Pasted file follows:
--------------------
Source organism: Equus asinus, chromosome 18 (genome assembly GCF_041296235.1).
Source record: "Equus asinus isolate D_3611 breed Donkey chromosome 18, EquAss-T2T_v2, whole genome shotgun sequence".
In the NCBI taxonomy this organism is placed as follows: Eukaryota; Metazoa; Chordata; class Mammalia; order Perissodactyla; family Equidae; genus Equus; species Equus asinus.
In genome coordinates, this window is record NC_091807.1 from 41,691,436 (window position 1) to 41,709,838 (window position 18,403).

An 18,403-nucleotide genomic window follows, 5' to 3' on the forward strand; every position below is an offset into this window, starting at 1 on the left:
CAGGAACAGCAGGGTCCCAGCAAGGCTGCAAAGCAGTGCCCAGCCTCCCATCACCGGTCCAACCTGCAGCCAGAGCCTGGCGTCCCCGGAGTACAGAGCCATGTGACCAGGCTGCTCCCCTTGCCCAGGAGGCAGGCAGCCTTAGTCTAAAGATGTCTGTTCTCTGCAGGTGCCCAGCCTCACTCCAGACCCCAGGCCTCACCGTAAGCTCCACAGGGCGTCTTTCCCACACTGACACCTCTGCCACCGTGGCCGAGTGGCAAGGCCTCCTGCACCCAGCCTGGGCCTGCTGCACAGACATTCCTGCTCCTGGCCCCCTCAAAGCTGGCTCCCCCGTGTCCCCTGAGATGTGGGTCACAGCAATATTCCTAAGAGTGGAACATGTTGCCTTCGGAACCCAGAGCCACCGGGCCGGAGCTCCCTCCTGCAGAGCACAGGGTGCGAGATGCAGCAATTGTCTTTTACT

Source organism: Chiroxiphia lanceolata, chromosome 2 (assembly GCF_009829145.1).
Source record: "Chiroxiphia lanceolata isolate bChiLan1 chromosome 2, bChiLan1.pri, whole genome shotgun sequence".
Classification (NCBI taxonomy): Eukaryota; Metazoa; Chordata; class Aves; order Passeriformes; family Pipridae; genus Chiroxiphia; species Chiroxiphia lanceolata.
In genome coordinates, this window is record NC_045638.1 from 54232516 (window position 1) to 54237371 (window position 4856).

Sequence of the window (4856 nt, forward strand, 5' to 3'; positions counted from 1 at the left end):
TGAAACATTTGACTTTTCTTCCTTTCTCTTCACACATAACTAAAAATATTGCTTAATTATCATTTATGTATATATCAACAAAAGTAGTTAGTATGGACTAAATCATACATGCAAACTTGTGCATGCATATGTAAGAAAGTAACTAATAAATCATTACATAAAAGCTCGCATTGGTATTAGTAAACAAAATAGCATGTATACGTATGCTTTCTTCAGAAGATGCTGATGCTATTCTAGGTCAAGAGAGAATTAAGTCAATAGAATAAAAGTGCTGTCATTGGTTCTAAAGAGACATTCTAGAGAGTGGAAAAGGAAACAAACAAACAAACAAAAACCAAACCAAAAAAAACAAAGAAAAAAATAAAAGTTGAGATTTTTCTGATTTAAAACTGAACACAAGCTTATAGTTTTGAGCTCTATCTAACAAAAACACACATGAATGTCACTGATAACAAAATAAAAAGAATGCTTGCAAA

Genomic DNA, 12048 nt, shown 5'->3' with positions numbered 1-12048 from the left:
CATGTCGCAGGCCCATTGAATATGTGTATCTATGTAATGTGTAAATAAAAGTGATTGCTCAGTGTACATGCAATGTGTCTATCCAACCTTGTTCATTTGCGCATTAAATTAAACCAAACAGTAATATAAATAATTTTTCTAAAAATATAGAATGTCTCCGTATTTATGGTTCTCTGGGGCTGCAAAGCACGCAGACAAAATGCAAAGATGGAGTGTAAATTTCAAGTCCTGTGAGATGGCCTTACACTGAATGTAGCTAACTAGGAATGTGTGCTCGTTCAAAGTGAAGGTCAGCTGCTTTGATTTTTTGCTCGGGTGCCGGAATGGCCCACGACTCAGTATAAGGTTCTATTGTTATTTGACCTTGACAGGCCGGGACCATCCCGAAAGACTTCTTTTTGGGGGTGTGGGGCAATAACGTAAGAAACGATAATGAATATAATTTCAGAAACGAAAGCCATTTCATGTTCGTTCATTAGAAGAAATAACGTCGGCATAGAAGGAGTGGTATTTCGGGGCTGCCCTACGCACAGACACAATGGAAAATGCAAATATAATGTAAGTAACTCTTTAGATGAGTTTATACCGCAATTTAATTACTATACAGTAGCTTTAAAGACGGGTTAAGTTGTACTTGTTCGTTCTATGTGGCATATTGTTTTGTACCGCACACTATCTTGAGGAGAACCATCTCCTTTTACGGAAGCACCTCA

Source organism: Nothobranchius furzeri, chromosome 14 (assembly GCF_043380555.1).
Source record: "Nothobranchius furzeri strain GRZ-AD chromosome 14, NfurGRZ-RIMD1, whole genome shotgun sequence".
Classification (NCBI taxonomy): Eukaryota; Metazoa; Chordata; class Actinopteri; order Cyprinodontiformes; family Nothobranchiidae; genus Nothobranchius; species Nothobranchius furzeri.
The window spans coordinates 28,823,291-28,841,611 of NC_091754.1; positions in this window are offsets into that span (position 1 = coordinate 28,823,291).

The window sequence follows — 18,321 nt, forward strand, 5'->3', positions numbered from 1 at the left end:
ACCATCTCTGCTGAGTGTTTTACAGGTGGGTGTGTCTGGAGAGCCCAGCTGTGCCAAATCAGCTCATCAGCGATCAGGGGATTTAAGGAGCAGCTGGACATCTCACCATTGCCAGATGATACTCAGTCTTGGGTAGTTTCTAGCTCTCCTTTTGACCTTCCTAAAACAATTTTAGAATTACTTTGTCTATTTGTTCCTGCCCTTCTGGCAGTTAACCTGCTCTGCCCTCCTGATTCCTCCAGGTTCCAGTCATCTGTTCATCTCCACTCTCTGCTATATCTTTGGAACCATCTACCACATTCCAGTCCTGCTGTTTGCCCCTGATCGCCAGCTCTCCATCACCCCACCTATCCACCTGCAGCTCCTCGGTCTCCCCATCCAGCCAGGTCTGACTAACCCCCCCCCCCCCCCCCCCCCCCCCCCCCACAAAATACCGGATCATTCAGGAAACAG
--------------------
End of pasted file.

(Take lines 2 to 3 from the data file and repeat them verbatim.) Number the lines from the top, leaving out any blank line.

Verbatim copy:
Source record: "Equus asinus isolate D_3611 breed Donkey chromosome 18, EquAss-T2T_v2, whole genome shotgun sequence".
In the NCBI taxonomy this organism is placed as follows: Eukaryota; Metazoa; Chordata; class Mammalia; order Perissodactyla; family Equidae; genus Equus; species Equus asinus.